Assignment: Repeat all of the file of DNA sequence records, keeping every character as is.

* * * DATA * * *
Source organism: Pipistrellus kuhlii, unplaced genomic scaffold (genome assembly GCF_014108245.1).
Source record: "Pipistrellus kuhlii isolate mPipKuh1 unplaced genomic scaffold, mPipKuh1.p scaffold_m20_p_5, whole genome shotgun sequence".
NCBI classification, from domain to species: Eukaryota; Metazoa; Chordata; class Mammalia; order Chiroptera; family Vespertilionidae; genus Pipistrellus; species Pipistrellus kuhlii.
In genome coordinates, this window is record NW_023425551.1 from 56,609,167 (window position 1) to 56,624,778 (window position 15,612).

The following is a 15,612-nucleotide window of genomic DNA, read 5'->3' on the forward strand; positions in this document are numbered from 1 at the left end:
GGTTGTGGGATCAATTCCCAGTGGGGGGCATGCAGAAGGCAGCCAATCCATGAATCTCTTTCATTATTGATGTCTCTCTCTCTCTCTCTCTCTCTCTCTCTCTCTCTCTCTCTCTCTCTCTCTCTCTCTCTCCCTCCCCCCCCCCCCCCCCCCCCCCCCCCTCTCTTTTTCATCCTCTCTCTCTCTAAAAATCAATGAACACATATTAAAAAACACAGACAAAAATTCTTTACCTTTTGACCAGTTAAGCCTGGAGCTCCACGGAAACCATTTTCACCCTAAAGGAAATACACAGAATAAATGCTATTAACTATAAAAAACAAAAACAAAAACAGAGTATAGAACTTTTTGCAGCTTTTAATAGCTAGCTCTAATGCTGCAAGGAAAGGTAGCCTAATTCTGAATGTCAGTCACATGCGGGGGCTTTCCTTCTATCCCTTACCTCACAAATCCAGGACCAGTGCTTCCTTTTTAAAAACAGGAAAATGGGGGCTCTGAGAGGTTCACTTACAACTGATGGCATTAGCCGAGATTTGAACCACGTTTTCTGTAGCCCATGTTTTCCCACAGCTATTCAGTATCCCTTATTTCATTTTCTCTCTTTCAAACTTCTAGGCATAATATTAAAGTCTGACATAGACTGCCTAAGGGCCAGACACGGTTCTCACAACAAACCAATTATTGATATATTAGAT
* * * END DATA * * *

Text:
Source organism: Pipistrellus kuhlii, unplaced genomic scaffold (genome assembly GCF_014108245.1).
Source record: "Pipistrellus kuhlii isolate mPipKuh1 unplaced genomic scaffold, mPipKuh1.p scaffold_m20_p_5, whole genome shotgun sequence".
NCBI classification, from domain to species: Eukaryota; Metazoa; Chordata; class Mammalia; order Chiroptera; family Vespertilionidae; genus Pipistrellus; species Pipistrellus kuhlii.
In genome coordinates, this window is record NW_023425551.1 from 56,609,167 (window position 1) to 56,624,778 (window position 15,612).

The following is a 15,612-nucleotide window of genomic DNA, read 5'->3' on the forward strand; positions in this document are numbered from 1 at the left end:
GGTTGTGGGATCAATTCCCAGTGGGGGGCATGCAGAAGGCAGCCAATCCATGAATCTCTTTCATTATTGATGTCTCTCTCTCTCTCTCTCTCTCTCTCTCTCTCTCTCTCTCTCTCTCTCTCTCTCTCTCTCCCTCCCCCCCCCCCCCCCCCCCCCCCCCCTCTCTTTTTCATCCTCTCTCTCTCTAAAAATCAATGAACACATATTAAAAAACACAGACAAAAATTCTTTACCTTTTGACCAGTTAAGCCTGGAGCTCCACGGAAACCATTTTCACCCTAAAGGAAATACACAGAATAAATGCTATTAACTATAAAAAACAAAAACAAAAACAGAGTATAGAACTTTTTGCAGCTTTTAATAGCTAGCTCTAATGCTGCAAGGAAAGGTAGCCTAATTCTGAATGTCAGTCACATGCGGGGGCTTTCCTTCTATCCCTTACCTCACAAATCCAGGACCAGTGCTTCCTTTTTAAAAACAGGAAAATGGGGGCTCTGAGAGGTTCACTTACAACTGATGGCATTAGCCGAGATTTGAACCACGTTTTCTGTAGCCCATGTTTTCCCACAGCTATTCAGTATCCCTTATTTCATTTTCTCTCTTTCAAACTTCTAGGCATAATATTAAAGTCTGACATAGACTGCCTAAGGGCCAGACACGGTTCTCACAACAAACCAATTATTGATATATTAGAT